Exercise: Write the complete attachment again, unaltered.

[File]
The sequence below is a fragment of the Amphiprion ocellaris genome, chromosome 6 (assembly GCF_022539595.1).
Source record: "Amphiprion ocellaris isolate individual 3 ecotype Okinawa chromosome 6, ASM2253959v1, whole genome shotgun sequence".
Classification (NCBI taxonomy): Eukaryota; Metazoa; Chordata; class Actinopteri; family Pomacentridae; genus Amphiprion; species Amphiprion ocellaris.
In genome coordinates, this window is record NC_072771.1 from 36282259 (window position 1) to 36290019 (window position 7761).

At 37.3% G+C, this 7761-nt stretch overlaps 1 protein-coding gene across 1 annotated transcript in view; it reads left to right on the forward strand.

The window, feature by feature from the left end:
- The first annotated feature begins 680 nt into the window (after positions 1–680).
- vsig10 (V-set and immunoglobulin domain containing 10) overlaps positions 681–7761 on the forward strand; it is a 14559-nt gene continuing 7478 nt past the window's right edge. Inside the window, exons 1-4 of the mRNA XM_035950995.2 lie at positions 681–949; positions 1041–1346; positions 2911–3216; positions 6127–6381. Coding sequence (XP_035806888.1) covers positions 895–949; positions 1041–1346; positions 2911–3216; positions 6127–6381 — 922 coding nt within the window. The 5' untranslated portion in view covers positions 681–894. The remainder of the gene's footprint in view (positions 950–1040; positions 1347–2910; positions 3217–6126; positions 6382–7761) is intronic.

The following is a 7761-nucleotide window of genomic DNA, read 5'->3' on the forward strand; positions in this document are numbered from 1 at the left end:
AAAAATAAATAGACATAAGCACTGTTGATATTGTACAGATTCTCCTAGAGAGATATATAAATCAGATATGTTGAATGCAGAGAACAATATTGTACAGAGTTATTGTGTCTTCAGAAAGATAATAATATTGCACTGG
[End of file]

The sequence below is a fragment of the Amphiprion ocellaris genome, chromosome 6 (assembly GCF_022539595.1).
Source record: "Amphiprion ocellaris isolate individual 3 ecotype Okinawa chromosome 6, ASM2253959v1, whole genome shotgun sequence".
Classification (NCBI taxonomy): Eukaryota; Metazoa; Chordata; class Actinopteri; family Pomacentridae; genus Amphiprion; species Amphiprion ocellaris.
In genome coordinates, this window is record NC_072771.1 from 36282259 (window position 1) to 36290019 (window position 7761).

At 37.3% G+C, this 7761-nt stretch overlaps 1 protein-coding gene across 1 annotated transcript in view; it reads left to right on the forward strand.

The window, feature by feature from the left end:
- The first annotated feature begins 680 nt into the window (after positions 1–680).
- vsig10 (V-set and immunoglobulin domain containing 10) overlaps positions 681–7761 on the forward strand; it is a 14559-nt gene continuing 7478 nt past the window's right edge. Inside the window, exons 1-4 of the mRNA XM_035950995.2 lie at positions 681–949; positions 1041–1346; positions 2911–3216; positions 6127–6381. Coding sequence (XP_035806888.1) covers positions 895–949; positions 1041–1346; positions 2911–3216; positions 6127–6381 — 922 coding nt within the window. The 5' untranslated portion in view covers positions 681–894. The remainder of the gene's footprint in view (positions 950–1040; positions 1347–2910; positions 3217–6126; positions 6382–7761) is intronic.

The following is a 7761-nucleotide window of genomic DNA, read 5'->3' on the forward strand; positions in this document are numbered from 1 at the left end:
AAAAATAAATAGACATAAGCACTGTTGATATTGTACAGATTCTCCTAGAGAGATATATAAATCAGATATGTTGAATGCAGAGAACAATATTGTACAGAGTTATTGTGTCTTCAGAAAGATAATAATATTGCACTGG